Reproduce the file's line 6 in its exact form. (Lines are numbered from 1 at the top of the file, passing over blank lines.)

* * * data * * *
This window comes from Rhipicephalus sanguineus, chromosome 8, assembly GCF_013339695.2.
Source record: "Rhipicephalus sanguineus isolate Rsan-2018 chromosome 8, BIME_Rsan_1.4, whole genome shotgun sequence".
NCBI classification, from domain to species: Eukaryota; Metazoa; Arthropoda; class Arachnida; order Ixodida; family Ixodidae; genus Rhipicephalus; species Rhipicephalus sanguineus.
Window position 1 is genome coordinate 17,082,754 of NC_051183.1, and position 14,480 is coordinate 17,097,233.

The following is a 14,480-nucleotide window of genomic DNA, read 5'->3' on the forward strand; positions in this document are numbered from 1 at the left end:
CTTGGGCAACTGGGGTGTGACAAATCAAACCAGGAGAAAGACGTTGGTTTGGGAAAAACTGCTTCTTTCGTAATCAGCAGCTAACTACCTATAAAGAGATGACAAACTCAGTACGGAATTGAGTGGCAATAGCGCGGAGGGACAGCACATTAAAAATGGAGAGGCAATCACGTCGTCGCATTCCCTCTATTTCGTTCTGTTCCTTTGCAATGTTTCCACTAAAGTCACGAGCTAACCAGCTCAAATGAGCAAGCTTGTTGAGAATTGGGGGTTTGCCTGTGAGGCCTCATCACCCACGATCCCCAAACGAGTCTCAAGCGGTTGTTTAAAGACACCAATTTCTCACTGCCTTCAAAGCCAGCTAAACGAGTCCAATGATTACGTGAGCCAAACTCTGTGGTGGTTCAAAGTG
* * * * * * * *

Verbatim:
CTTGGGCAACTGGGGTGTGACAAATCAAACCAGGAGAAAGACGTTGGTTTGGGAAAAACTGCTTCTTTCGTAATCAGCAGCTAACTACCTATAAAGAGATGACAAACTCAGTACGGAATTGAGTGGCAATAGCGCGGAGGGACAGCACATTAAAAATGGAGAGGCAATCACGTCGTCGCATTCCCTCTATTTCGTTCTGTTCCTTTGCAATGTTTCCACTAAAGTCACGAGCTAACCAGCTCAAATGAGCAAGCTTGTTGAGAATTGGGGGTTTGCCTGTGAGGCCTCATCACCCACGATCCCCAAACGAGTCTCAAGCGGTTGTTTAAAGACACCAATTTCTCACTGCCTTCAAAGCCAGCTAAACGAGTCCAATGATTACGTGAGCCAAACTCTGTGGTGGTTCAAAGTG